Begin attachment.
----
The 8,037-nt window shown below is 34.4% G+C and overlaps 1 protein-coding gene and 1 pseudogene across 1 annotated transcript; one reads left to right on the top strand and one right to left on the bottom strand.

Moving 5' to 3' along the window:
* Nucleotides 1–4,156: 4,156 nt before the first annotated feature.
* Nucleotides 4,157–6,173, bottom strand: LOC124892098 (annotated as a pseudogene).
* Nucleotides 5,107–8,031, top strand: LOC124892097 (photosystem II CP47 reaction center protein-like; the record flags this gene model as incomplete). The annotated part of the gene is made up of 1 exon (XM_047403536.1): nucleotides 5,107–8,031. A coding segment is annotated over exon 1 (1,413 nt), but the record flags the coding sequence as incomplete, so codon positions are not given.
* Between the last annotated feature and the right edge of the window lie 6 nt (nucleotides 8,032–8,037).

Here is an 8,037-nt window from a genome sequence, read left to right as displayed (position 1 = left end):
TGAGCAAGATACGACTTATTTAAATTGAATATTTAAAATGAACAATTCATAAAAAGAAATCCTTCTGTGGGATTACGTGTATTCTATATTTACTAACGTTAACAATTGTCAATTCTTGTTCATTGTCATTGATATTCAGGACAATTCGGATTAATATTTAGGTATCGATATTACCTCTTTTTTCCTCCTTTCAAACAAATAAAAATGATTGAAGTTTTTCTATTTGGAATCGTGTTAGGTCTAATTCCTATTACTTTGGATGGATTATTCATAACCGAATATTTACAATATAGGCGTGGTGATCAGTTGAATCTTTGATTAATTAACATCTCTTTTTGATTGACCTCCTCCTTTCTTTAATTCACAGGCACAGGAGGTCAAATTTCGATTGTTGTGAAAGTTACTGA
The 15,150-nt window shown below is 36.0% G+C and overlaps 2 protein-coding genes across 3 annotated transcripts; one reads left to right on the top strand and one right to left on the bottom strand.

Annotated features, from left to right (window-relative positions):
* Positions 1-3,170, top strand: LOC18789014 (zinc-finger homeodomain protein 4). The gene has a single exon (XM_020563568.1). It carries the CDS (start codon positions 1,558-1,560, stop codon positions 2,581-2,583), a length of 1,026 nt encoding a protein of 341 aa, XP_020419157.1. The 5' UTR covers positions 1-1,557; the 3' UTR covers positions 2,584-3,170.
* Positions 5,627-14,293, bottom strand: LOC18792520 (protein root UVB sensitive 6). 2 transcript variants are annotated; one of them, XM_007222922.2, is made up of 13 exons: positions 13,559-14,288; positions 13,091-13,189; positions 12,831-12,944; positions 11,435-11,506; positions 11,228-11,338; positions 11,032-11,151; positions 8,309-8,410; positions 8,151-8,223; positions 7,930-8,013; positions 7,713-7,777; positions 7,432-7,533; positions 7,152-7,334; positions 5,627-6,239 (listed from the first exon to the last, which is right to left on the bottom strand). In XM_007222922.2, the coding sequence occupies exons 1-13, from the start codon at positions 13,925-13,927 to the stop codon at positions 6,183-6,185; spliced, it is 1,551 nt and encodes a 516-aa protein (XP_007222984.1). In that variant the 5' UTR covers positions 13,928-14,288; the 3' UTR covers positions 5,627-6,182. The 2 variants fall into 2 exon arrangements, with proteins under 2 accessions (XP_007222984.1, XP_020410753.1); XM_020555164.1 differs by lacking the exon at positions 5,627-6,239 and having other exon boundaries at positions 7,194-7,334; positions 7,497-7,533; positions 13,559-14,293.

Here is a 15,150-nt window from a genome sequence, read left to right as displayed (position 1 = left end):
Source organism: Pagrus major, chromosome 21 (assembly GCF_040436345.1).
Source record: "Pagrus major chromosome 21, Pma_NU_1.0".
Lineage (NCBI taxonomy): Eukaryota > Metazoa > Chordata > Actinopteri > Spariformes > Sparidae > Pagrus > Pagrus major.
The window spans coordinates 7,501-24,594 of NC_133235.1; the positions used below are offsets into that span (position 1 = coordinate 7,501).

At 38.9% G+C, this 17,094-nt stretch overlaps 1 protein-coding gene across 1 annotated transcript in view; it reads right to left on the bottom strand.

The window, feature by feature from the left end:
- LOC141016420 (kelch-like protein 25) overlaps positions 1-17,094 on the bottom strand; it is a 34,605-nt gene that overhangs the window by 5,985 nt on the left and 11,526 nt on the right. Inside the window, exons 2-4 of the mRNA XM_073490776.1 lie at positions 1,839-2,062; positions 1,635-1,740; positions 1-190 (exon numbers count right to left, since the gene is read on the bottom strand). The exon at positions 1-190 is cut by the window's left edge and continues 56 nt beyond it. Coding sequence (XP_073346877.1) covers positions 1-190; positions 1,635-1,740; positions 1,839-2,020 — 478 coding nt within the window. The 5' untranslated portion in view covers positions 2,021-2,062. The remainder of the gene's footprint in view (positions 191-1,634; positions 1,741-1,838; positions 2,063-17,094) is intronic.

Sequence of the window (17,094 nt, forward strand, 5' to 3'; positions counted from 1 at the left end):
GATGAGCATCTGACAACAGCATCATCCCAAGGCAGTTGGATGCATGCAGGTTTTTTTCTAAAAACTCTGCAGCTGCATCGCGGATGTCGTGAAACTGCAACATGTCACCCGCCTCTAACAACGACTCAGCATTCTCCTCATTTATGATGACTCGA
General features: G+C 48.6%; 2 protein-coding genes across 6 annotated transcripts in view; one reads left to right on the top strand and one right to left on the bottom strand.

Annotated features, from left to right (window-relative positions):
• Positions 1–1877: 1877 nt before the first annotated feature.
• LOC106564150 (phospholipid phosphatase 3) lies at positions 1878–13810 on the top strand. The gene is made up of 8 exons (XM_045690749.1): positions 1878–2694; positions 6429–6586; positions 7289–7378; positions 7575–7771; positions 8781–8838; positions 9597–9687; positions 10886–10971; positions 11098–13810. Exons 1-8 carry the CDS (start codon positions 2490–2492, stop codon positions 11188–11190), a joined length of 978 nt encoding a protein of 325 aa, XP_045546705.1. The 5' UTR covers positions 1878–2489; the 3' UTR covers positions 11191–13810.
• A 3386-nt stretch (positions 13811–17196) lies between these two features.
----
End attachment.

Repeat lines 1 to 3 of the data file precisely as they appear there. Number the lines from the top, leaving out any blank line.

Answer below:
The 8,037-nt window shown below is 34.4% G+C and overlaps 1 protein-coding gene and 1 pseudogene across 1 annotated transcript; one reads left to right on the top strand and one right to left on the bottom strand.

Moving 5' to 3' along the window:
* Nucleotides 1–4,156: 4,156 nt before the first annotated feature.